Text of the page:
As a result, students were not completing important administrative tasks. It was obvious that we needed a better way to interact with students. That is why we decided to add a text messaging option to boost engagement with our student population and make administrative tasks simpler for them and for our teams.

Smarter use of students’ phone numbers

We researched new digital technologies and state privacy regulations. We also examined capacity issues–we had a strong but shorthanded in-house customer service team. We didn’t want to introduce a new service without adequate internal resources to support it.

I was first introduced to Quiq at an Oracle conference last year. Having talked through our needs, we quickly realized that we could operate messaging with our students within our existing CRM application, which was great, because that is also how we route our emails and questions that come in.

Quiq let us engage with students from our existing CRM by simply enabling SMS/text messaging. Shifting calls to text messaging allows our departmental employees to handle multiple customer interactions at once, as opposed to just one phone call at a time as we used to do. Conversations are automatically prioritized within a single, cross-channel, easy-to-use interface. Better-managed conversations can take place on a student’s phone, which is so much more convenient for them. It has boosted student satisfaction and saved the university money.

At Texas A&M University, we took a crawl, walk, run approach to text messaging. We initially decided to roll out Quiq on a limited basis with outbound texts and notifications sent to students. Unlike our outbound dialer, Quiq offers two-way texting so students could reply directly to the reminder or notification. We then added a “Text SBS” button to our website a couple of months later, so students could initiate conversations by texting in directly. We have seen significantly higher engagement levels–and scope to broaden these types of interactions.

After the positive initial response, we pushed the promotional efforts further by advertising the “Text SBS” feature through other channels such as our Student Business Services web pages and our billing statements. In the near future, we hope to be able to essentially give students the option to text us rather than being on hold using our phone system.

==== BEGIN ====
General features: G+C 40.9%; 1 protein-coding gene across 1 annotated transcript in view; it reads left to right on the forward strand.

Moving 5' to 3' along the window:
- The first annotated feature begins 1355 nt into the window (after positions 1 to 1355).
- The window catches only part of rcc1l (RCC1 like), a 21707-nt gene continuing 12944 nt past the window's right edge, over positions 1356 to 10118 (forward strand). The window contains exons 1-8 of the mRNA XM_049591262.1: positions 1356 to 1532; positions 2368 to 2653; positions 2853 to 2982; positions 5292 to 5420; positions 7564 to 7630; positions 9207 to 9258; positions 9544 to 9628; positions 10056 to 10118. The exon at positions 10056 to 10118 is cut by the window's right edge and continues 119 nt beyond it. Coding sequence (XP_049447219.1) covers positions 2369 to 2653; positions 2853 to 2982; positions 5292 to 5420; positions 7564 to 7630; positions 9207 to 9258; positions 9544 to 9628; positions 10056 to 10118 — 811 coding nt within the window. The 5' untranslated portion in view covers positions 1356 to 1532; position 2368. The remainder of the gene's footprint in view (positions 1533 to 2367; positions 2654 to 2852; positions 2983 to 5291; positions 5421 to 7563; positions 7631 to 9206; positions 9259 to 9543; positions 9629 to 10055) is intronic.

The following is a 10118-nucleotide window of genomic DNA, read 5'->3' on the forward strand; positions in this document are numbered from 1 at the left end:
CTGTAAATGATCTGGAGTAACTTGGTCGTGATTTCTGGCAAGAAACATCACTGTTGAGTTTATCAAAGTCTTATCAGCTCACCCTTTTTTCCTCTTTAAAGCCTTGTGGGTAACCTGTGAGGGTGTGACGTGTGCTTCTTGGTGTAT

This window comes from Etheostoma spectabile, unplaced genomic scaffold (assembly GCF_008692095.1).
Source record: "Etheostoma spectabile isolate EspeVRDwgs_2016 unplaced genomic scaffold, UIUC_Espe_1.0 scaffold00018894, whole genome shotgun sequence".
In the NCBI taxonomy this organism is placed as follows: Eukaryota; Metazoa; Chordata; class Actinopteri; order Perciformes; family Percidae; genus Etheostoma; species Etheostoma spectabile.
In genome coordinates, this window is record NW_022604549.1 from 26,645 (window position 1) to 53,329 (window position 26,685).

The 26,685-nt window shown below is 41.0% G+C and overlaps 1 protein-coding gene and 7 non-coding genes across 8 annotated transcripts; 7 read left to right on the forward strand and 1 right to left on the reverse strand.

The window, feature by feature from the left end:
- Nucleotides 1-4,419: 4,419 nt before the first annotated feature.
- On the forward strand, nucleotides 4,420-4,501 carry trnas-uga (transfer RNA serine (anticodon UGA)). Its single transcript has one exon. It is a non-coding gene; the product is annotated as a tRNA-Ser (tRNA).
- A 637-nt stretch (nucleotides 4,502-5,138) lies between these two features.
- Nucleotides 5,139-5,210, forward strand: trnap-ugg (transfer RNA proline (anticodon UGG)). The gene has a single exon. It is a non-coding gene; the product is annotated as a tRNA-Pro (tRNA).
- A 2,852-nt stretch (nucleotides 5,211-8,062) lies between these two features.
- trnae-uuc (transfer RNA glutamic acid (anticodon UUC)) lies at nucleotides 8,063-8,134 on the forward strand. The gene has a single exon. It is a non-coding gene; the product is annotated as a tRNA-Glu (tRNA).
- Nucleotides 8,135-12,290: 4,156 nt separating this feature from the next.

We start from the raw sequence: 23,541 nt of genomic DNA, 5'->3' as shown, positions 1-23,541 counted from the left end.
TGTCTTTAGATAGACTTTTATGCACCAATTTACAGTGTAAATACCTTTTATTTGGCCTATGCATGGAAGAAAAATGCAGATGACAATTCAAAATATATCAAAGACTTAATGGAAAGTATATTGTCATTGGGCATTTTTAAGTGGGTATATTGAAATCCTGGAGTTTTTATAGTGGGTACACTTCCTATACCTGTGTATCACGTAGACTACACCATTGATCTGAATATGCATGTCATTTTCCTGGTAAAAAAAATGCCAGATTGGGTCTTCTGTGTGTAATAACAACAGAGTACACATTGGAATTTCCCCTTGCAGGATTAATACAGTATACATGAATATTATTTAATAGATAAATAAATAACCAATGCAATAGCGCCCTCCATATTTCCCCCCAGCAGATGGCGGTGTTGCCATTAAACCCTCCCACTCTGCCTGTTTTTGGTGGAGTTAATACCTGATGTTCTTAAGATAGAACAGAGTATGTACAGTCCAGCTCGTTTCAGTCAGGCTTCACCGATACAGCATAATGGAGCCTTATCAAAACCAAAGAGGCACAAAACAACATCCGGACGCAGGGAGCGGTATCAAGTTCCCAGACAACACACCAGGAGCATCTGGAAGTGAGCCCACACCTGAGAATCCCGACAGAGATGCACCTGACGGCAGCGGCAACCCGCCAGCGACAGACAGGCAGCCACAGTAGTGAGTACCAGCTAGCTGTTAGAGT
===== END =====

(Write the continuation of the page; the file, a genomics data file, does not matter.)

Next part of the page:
All these promotional efforts helped us increase communications over the messaging channel to both broad and targeted audiences.

Engaging students in a post-email world

Future targeted efforts will include informing graduating students if their diplomas will be held up due to non-payment and notifying students to sign up for direct deposit to receive financial aid refunds.

Better engagement

We’ve seen a range of benefits from offering text messaging to our different student services teams.

First and foremost, we engage better with our students using the new Quiq messaging channel. Students are delighted that they don’t have to wait in long phone queues to access departmental or administrative services. They are also pleasantly surprised that when they text in, the staff sees their profile and interaction history.

My director of Student Business Services colleague tells me her contact team loves using text messaging, as well as handling multiple conversations more effectively. They can add in emojis or gifs, making those interactions more personal, more fun and even empathetic. The team finds the text channel to be much faster than handling phone calls. Our call center, staffed with eight student workers, can now handle both inbound and outbound texts from new and existing students.

Messaging has ensured that our department engages more effectively with current students, and simplifies administrative tasks for enrolling students. We have enhanced our proud record of supporting students with the most accurate and timely information.

About the Author:

Rachelle McDonald is the director of customer service at Texas A&M University.


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